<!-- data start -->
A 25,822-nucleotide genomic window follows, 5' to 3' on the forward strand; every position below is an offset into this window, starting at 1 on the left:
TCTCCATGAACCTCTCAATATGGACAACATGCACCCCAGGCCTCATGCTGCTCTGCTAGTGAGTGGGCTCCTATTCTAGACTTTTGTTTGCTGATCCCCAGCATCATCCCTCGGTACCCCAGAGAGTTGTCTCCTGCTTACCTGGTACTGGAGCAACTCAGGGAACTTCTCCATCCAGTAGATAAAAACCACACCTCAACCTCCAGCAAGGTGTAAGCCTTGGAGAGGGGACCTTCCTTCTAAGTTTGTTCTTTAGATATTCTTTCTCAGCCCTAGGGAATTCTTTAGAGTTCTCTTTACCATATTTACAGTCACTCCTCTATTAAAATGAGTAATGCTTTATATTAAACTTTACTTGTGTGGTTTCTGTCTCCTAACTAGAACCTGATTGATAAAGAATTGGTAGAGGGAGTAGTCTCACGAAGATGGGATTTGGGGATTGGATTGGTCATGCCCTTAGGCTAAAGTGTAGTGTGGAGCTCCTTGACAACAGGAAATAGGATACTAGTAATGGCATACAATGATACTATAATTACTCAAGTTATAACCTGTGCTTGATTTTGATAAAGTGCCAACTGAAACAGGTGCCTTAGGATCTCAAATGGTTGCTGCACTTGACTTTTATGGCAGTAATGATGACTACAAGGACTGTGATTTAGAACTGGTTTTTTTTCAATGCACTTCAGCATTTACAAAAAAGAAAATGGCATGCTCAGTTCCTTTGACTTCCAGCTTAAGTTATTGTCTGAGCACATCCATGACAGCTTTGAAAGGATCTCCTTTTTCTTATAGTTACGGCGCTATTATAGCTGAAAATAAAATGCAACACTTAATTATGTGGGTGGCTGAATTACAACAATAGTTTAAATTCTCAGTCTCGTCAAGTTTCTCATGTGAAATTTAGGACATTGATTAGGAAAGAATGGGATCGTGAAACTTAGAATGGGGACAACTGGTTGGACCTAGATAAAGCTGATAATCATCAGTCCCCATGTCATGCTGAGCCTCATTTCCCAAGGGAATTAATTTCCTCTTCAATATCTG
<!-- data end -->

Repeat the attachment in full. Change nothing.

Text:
A 25,822-nucleotide genomic window follows, 5' to 3' on the forward strand; every position below is an offset into this window, starting at 1 on the left:
TCTCCATGAACCTCTCAATATGGACAACATGCACCCCAGGCCTCATGCTGCTCTGCTAGTGAGTGGGCTCCTATTCTAGACTTTTGTTTGCTGATCCCCAGCATCATCCCTCGGTACCCCAGAGAGTTGTCTCCTGCTTACCTGGTACTGGAGCAACTCAGGGAACTTCTCCATCCAGTAGATAAAAACCACACCTCAACCTCCAGCAAGGTGTAAGCCTTGGAGAGGGGACCTTCCTTCTAAGTTTGTTCTTTAGATATTCTTTCTCAGCCCTAGGGAATTCTTTAGAGTTCTCTTTACCATATTTACAGTCACTCCTCTATTAAAATGAGTAATGCTTTATATTAAACTTTACTTGTGTGGTTTCTGTCTCCTAACTAGAACCTGATTGATAAAGAATTGGTAGAGGGAGTAGTCTCACGAAGATGGGATTTGGGGATTGGATTGGTCATGCCCTTAGGCTAAAGTGTAGTGTGGAGCTCCTTGACAACAGGAAATAGGATACTAGTAATGGCATACAATGATACTATAATTACTCAAGTTATAACCTGTGCTTGATTTTGATAAAGTGCCAACTGAAACAGGTGCCTTAGGATCTCAAATGGTTGCTGCACTTGACTTTTATGGCAGTAATGATGACTACAAGGACTGTGATTTAGAACTGGTTTTTTTTCAATGCACTTCAGCATTTACAAAAAAGAAAATGGCATGCTCAGTTCCTTTGACTTCCAGCTTAAGTTATTGTCTGAGCACATCCATGACAGCTTTGAAAGGATCTCCTTTTTCTTATAGTTACGGCGCTATTATAGCTGAAAATAAAATGCAACACTTAATTATGTGGGTGGCTGAATTACAACAATAGTTTAAATTCTCAGTCTCGTCAAGTTTCTCATGTGAAATTTAGGACATTGATTAGGAAAGAATGGGATCGTGAAACTTAGAATGGGGACAACTGGTTGGACCTAGATAAAGCTGATAATCATCAGTCCCCATGTCATGCTGAGCCTCATTTCCCAAGGGAATTAATTTCCTCTTCAATATCTG